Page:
To enable this, the Developer perspective provides the Search capability which enables you to find any Resource in OpenShift quickly and easily. As per the image below, highlighted in red, it also has a feature tucked away in the upper right side called “Add to Navigation”, if you click that your search gets added to the menubar on the left.
This is great for items you may commonly look for, instead of having to repeat the search over and over you can just bookmark it into the UI. Essentially once you click that button, the search, in this case for Persistent Volume Claims, will appear in the bar on the left as per below.
CodeReady Workspaces (CRW) is included in OpenShift and it provides an IDE in a browser, I typically describe it as “Visual Studio Code on the web”. While it’s easy to install, the installation is done via an operator so it does require a cluster administrator to make it available.
The real power of CRW in my opinion is the ability to have the complete stack with all of the tools and technologies needed to work effectively on the application. No longer does the developer need to spend days setting up his laptop, instead simply create a devfile.yaml in the root of your git repository and it will configure CRW to use the stack appropriate for the application. Clicking on the CodeReady Workspaces icon in the Developer Topology view will open up a workspace with everything ready to go based on the devfile.yaml in the repo.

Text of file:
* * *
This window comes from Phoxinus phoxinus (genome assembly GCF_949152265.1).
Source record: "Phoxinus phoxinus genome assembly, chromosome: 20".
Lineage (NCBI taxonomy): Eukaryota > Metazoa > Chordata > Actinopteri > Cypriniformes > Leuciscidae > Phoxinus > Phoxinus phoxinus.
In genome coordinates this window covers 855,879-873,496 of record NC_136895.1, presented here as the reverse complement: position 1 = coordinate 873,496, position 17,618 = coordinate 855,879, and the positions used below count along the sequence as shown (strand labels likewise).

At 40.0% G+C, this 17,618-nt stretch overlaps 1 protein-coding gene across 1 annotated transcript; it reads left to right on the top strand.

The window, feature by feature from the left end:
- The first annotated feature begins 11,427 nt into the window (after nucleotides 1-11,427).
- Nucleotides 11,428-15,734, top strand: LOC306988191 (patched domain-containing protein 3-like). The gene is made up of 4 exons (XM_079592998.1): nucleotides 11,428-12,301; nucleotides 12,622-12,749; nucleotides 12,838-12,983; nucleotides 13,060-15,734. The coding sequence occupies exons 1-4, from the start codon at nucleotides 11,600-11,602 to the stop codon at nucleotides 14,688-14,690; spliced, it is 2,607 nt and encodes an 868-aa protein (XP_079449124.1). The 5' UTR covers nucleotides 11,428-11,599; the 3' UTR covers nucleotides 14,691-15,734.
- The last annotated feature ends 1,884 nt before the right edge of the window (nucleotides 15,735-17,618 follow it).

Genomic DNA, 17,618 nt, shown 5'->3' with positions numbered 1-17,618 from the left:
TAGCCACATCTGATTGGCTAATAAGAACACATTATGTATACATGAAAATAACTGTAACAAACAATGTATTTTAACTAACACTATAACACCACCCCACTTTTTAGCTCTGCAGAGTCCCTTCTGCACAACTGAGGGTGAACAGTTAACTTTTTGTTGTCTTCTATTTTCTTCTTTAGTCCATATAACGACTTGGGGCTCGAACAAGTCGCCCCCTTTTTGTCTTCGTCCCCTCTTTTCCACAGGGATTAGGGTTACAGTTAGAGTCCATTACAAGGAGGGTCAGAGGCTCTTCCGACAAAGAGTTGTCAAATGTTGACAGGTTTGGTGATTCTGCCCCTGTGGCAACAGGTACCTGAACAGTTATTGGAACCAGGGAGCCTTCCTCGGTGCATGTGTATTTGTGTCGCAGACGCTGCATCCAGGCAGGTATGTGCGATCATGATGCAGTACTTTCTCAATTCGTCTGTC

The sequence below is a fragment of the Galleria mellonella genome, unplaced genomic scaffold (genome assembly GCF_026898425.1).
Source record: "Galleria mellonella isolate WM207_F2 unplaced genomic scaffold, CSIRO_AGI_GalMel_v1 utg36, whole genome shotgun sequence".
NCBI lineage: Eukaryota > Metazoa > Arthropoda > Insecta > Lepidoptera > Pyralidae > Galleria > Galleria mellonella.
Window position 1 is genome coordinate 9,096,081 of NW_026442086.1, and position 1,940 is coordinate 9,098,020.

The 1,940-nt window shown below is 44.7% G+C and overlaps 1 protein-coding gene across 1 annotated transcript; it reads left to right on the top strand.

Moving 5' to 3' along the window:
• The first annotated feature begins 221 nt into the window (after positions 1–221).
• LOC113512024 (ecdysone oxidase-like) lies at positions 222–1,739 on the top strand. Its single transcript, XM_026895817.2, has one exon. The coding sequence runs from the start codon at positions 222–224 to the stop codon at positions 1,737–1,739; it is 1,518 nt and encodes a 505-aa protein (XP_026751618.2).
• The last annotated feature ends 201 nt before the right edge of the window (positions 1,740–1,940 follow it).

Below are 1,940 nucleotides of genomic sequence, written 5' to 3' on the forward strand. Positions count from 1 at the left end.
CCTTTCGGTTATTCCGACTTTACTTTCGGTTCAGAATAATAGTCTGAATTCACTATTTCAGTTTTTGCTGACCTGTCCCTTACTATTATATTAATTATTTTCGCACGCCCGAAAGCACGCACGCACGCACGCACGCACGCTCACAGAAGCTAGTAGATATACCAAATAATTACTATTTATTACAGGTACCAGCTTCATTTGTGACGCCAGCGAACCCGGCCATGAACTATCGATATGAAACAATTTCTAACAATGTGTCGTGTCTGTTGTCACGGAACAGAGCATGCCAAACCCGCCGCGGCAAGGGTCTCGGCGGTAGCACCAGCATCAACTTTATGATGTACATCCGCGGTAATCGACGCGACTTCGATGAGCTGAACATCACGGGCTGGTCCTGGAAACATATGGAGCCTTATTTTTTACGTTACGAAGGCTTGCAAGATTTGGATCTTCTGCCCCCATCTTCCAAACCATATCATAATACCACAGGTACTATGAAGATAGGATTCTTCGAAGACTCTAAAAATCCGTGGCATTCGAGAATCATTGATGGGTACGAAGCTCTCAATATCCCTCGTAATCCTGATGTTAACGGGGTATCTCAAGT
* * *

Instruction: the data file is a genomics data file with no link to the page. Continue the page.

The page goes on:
In short, one click takes you from this:
In my consulting days setting up my workstation for the application I was working on was often the bane of my existence involving following some hand-written and often outdated instructions, this would have made my life so much easier.
Now it should noted that running an IDE in OpenShift does require additional compute resources on the cluster, however personally I feel the benefits of this tool make it a worthwhile trade-off.
The OpenShift documentation does a great job of covering this feature so have a look there for detailed information.
Adding your own Helm Charts
In OpenShift 4.6 a new feature has been added which permits you to add your organization’s Helm Charts to the developer console through the use of the HelmChartRepository object. This enables developers using the platform to access the Helm Chart through the Developer Console and quickly instantiate the chart using a GUI driven approach.
Unfortunately, unlike OpenShift templates which can be added to the cluster globally or to specific namespaces, the HelmChartRepository object is cluster scoped only and does require a cluster administrator to use. As a result this feature is currently intended to be used by the cluster administrators to provide a curated set of helm charts for the platform user base as a whole.